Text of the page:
When it comes to fear, we have two options. We can first learn to accept fear and exercise techniques to regulate our body’s response to it. Anyone who has ever done any public speaking has learned this. But eventually, we can learn to change how we think about that thing that made us afraid in the first place. Anyone who has ever continued to do public speaking has learned this, too. If you do it enough, the individual value and pressure you put on a particular speaking engagement decreases, and so they simply become less scary. It becomes a practice, not a monumental event that you have one opportunity to conquer. You find yourself doing those breathing exercises you learned to calm your heart down far less.
The fear of speaking to a crowd is an especially big example that I think most people can relate to. But if you shrink that down, it looks just like the brief moment of fear we experience when we’re asked a question for which we really don’t have a good answer. We probably know that we don’t know even before the person asking has finished. Then we have to decide whether to bluff or admit that we don’t know. That’s where, even if we choose the honest answer, our fear can taint it such that all those things we were afraid might happen — that our client will doubt us or scoff at us — might indeed come true. Even over the tiny bandwidth of a telephone line, the slightest hesitation, or tremble in our disembodied voice can broadcast loud and clear to the person at the other end that we are indeed afraid. That kicks in a reasonable doubt on their part. Which is exactly what we want to avoid. I’ve learned to start regulating my breathing a few moments before taking a stage so that my heart doesn’t beat so loudly that its throbbing can be heard through the microphone clipped to my lapel. But I haven’t quite mastered keeping my voice from being a bit shaky when I’m nervous. I think that’s a bit more difficult. So we need to go for that second option, which is rethinking that thing that makes us afraid.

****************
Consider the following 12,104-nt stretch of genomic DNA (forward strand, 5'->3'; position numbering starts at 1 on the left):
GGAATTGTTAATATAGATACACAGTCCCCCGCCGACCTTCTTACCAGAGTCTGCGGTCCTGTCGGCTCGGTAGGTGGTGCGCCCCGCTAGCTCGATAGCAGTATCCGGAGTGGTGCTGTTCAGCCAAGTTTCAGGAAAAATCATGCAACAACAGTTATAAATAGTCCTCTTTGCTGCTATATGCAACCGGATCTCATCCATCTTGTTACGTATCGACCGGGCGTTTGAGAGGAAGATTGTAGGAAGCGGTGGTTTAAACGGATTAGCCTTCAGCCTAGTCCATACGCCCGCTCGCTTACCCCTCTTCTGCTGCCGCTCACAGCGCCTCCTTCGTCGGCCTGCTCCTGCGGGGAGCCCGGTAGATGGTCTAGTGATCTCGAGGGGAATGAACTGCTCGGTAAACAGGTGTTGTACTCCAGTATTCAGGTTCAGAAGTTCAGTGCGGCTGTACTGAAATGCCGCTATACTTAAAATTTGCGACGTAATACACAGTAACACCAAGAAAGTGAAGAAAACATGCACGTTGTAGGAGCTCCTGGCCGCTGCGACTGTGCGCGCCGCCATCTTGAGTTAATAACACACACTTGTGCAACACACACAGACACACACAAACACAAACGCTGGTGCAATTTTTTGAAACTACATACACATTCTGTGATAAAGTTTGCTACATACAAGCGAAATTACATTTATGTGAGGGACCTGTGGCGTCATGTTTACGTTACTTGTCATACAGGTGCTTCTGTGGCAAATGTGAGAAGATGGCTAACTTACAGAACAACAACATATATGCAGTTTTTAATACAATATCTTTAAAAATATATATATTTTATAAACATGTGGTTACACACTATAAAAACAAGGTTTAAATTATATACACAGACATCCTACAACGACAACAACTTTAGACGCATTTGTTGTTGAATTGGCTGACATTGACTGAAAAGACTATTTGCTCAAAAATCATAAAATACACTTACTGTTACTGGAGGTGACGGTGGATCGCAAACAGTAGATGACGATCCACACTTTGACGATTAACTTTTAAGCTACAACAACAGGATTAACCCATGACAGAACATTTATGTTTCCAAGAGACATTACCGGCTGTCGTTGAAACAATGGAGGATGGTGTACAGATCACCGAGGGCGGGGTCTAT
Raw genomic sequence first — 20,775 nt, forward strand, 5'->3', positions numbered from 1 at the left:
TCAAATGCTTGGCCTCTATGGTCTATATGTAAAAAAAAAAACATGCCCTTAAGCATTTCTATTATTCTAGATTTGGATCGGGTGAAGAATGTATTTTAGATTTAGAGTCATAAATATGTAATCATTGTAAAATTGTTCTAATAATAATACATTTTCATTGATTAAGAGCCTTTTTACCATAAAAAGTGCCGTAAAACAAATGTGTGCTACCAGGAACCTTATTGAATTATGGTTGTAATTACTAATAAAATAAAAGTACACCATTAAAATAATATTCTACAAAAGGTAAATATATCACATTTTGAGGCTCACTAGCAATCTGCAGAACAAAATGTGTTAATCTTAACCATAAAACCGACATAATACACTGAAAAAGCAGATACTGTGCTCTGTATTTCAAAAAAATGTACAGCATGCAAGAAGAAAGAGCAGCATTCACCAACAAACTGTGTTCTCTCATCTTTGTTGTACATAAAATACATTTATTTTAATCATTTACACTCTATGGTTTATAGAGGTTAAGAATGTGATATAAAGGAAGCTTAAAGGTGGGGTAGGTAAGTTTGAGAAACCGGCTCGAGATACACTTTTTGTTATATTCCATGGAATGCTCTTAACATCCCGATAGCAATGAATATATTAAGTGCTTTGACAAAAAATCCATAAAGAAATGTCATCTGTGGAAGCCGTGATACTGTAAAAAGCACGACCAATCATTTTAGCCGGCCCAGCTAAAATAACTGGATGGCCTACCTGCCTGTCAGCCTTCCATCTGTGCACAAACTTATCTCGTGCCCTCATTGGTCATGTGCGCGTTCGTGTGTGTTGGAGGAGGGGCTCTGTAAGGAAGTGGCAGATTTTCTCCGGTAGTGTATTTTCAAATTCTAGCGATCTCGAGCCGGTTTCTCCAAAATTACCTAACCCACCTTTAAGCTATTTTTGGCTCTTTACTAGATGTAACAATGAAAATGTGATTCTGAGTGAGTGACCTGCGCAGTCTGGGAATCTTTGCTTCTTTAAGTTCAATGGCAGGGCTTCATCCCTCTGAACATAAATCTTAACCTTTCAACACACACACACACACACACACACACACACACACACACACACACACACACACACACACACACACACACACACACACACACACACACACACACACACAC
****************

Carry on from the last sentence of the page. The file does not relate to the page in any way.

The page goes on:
In this case, it’s back to the expectation we’re assuming we need to meet: that we should know the answer to the question, no matter what it is, right away. That not knowing makes us look stupid or weak. But none of that is true. Once we accept that, we can fully embody the role we are playing without fear of the unknown, but curiosity toward it — perhaps even excitement. Those things make I Don’t Know a bridge — a way forward — which is really all the person asking is looking for.
Some people, like Steve, can embed all of this into those three simple words without embellishment and their sincerity, humility, curiosity and stability resonate. The rest of us might need to explore some alternatives in order to get a bit more comfortable. I’ve found that answering a question for which I don’t have an answer in these ways has done just that:
“Boy, that’s a great question. I’m really not sure, but I’ll look into it.”
“I’m really glad you asked that.”
“Let me think about that for a bit and then get back to you.”
Each of those sentences indicates that yes, I’ve been asked questions before for which I haven’t had answers and I’m OK with that. I’m not afraid because I never expected to know everything in the first place. I don’t need to prove my intelligence to you. I’m confident in my capability to do what I’m supposed to do here. I’m glad to encounter the unknown.
You owe the people around you — whether client or colleague — your attention and effort, not immediate, encyclopedic knowledge. In fact, taking the time to think through an answer often honors the question far better than a snappy response. So don’t be afraid. Trust that your I Don’t Knows will build relationships, not break them.